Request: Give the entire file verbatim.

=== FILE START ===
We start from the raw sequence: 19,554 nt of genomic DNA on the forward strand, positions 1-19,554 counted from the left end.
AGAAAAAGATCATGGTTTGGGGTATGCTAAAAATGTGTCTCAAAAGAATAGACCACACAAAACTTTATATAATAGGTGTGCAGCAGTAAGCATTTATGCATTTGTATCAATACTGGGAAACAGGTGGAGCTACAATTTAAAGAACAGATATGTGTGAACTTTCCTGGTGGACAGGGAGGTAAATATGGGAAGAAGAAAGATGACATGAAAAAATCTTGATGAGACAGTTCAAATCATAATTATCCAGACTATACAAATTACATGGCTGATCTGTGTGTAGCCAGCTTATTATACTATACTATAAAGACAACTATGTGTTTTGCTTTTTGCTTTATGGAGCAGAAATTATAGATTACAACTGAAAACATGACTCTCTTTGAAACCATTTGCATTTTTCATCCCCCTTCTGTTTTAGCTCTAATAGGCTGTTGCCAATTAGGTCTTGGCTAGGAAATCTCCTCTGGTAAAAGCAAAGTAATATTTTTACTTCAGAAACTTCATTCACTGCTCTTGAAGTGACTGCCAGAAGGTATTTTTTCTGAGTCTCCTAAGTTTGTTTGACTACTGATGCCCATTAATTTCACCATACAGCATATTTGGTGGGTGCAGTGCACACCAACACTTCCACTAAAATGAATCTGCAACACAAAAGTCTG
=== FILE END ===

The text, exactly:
We start from the raw sequence: 19,554 nt of genomic DNA on the forward strand, positions 1-19,554 counted from the left end.
AGAAAAAGATCATGGTTTGGGGTATGCTAAAAATGTGTCTCAAAAGAATAGACCACACAAAACTTTATATAATAGGTGTGCAGCAGTAAGCATTTATGCATTTGTATCAATACTGGGAAACAGGTGGAGCTACAATTTAAAGAACAGATATGTGTGAACTTTCCTGGTGGACAGGGAGGTAAATATGGGAAGAAGAAAGATGACATGAAAAAATCTTGATGAGACAGTTCAAATCATAATTATCCAGACTATACAAATTACATGGCTGATCTGTGTGTAGCCAGCTTATTATACTATACTATAAAGACAACTATGTGTTTTGCTTTTTGCTTTATGGAGCAGAAATTATAGATTACAACTGAAAACATGACTCTCTTTGAAACCATTTGCATTTTTCATCCCCCTTCTGTTTTAGCTCTAATAGGCTGTTGCCAATTAGGTCTTGGCTAGGAAATCTCCTCTGGTAAAAGCAAAGTAATATTTTTACTTCAGAAACTTCATTCACTGCTCTTGAAGTGACTGCCAGAAGGTATTTTTTCTGAGTCTCCTAAGTTTGTTTGACTACTGATGCCCATTAATTTCACCATACAGCATATTTGGTGGGTGCAGTGCACACCAACACTTCCACTAAAATGAATCTGCAACACAAAAGTCTG